Delivery responsibilities for the decent homes programmes for the social housing sector from the Department for Communities and Local Government (CLG) including Arms Length Management Organisations (ALMOs), Large Scale Voluntary Transfers (LSVT), Housing Private Finance Initiative (PFI) and PFI for new supply. This will enable the agency to work closely with local authorities to join up delivery of decent homes with the wider regeneration of communities. Ministers will continue to make final decisions on stock transfers and the establishment of ALMOs;

Transferring programme management responsibility from CLG on housing market renewal facilitating the joining up with other agency programmes, allowing it to work with local authorities to develop multifaceted regeneration programmes that deliver community as well as housing market renewal;

The agency will take on the housing and regeneration delivery functions of CLG in support of the main existing growth areas, including Milton Keynes-South Midlands, London-Stanstead-Cambridge-Peterborough, and Ashford.

Fulfilling its objective of becoming the “Best Delivery Partner” for local authorities, it will also work with local authorities to develop support for new and emerging growth points and will become Government’s main source of advice on the delivery of housing growth. Responsibility for selecting and assessing growth areas will remain with CLG and with Ministers;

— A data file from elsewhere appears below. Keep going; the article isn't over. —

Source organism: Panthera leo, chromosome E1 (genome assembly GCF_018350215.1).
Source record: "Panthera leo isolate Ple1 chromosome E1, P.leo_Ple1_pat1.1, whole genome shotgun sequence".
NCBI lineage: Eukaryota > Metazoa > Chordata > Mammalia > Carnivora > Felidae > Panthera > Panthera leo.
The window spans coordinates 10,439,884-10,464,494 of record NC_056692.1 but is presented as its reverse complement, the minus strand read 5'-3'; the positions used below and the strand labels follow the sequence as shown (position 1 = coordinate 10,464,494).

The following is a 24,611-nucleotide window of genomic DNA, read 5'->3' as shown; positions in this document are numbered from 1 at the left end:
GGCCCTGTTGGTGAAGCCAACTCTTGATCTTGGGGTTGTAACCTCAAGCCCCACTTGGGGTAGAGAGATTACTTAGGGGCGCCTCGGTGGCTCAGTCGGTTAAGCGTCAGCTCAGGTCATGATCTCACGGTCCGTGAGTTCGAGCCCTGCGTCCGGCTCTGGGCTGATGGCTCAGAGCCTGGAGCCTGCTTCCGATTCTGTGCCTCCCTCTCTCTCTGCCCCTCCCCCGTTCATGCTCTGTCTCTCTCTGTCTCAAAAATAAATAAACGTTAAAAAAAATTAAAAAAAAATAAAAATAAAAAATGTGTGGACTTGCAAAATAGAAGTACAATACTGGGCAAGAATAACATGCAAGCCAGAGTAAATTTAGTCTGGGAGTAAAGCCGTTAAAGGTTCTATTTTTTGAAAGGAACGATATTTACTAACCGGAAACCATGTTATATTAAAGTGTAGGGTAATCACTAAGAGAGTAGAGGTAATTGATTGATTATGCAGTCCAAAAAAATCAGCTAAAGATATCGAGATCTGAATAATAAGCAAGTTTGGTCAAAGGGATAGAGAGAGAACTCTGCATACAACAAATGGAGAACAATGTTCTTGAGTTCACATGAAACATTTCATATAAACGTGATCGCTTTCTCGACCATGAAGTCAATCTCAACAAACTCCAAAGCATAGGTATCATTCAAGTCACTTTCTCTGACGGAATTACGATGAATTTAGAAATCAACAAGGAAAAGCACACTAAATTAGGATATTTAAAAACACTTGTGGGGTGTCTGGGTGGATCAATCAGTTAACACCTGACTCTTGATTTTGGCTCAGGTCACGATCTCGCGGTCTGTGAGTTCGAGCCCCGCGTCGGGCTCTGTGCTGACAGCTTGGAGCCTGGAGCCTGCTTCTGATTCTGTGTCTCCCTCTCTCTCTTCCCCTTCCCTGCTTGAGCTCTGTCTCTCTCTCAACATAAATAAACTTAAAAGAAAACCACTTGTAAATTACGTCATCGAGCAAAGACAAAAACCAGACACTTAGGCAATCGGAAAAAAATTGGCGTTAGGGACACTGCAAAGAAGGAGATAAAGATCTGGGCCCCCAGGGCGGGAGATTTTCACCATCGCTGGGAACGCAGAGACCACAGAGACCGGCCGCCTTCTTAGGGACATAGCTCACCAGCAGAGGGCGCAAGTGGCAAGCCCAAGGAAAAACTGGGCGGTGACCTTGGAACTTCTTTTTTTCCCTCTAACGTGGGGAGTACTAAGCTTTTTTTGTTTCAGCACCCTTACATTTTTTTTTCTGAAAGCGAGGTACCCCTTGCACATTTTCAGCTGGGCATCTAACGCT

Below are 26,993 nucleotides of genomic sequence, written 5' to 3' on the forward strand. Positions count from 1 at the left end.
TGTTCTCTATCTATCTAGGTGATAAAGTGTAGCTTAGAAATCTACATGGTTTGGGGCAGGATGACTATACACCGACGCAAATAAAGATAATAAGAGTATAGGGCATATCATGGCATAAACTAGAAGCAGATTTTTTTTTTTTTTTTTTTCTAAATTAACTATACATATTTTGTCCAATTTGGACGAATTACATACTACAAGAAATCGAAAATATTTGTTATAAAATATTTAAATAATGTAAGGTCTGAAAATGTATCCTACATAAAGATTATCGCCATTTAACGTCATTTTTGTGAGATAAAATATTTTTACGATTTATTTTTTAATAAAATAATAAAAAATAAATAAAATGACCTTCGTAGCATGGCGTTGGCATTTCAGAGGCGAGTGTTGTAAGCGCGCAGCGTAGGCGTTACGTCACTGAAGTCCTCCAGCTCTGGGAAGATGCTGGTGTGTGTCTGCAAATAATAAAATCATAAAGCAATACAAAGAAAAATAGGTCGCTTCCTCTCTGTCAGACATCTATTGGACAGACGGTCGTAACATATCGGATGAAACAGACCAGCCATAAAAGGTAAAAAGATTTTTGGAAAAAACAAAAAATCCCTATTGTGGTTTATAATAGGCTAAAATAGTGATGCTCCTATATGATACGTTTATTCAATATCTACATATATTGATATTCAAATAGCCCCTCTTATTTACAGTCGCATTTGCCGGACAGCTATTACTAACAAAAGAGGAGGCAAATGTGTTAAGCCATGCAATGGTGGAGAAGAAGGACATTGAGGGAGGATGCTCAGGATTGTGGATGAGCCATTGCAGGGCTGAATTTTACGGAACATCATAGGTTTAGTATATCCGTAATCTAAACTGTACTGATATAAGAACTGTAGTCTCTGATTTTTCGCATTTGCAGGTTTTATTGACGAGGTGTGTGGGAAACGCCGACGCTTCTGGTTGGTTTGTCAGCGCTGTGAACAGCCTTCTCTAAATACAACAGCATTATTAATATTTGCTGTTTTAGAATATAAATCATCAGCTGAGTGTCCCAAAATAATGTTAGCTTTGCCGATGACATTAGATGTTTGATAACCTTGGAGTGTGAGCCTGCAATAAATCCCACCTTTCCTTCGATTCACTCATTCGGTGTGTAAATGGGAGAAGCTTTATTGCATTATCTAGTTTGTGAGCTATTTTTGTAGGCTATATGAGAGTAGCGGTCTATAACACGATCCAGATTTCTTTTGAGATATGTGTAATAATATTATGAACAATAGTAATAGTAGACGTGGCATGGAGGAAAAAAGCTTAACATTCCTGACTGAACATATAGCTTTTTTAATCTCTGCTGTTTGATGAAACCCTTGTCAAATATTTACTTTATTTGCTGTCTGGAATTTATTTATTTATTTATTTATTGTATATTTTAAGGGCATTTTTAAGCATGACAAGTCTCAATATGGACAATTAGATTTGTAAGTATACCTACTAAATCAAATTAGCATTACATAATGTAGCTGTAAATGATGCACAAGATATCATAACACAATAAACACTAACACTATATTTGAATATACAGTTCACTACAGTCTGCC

Similarly the agency will take on housing and regeneration delivery functions from CLG in the Thames Gateway, including driving forward the implementation of the Thames Gateway delivery plan published in November. The Gateway is the single largest regeneration project in Europe and will provide 160,000 new homes and 225,000 jobs by 2016—making a key contribution to the delivery of the agency’s objectives. The agency will make use of its unrivalled expertise in housing and regeneration and to work with local councils on delivery across the Gateway. Its role will include the management of CLG’s £500million Thames Gateway programme for 2009-11.

Additionally, the Academy for Sustainable Communities will transfer to the agency, as will delivery responsibilities for the following programmes, currently undertaken by CLG:

Mixed Communities

Capital Investment on Homelessness Hostels and Specialist Supported Housing

National Land-Use Database of Previously Developed Land.

This will help provide an holistic approach to housing and regeneration and enable the department to focus on the provision of strategic policy advice and managing cross-Whitehall relationships.

A full summary of responses to the consultation “Delivering Housing and Regeneration: Communities England and the Future of Social Housing Regulation”, and the Government’s response, can be found on the CLG website. Copies are also being placed in the Libraries of both Houses.

Defence

Air Surveillance and Control System Basing Study

I am taking this opportunity to provide the House with interim details of the Air Surveillance and Control System (ASACS) Basing Study that commenced in September 2006.

As a result of the Air Combat Service Support Units (ACSSU) and Minor Unit Basing Study, the decision was made to draw down RAF Boulmer by 2012 and relocate some of the ASACS units to RAF Scampton. Following the Communication Hub relocation in 2006 to RAF Leeming instead of RAF Scampton the decision regarding the future basing of ASACS units needed to be reconsidered. This included the proposed future location of all ASACS elements currently based at RAF Boulmer, RAF Kirton-in-Lindsey and RAF Scampton.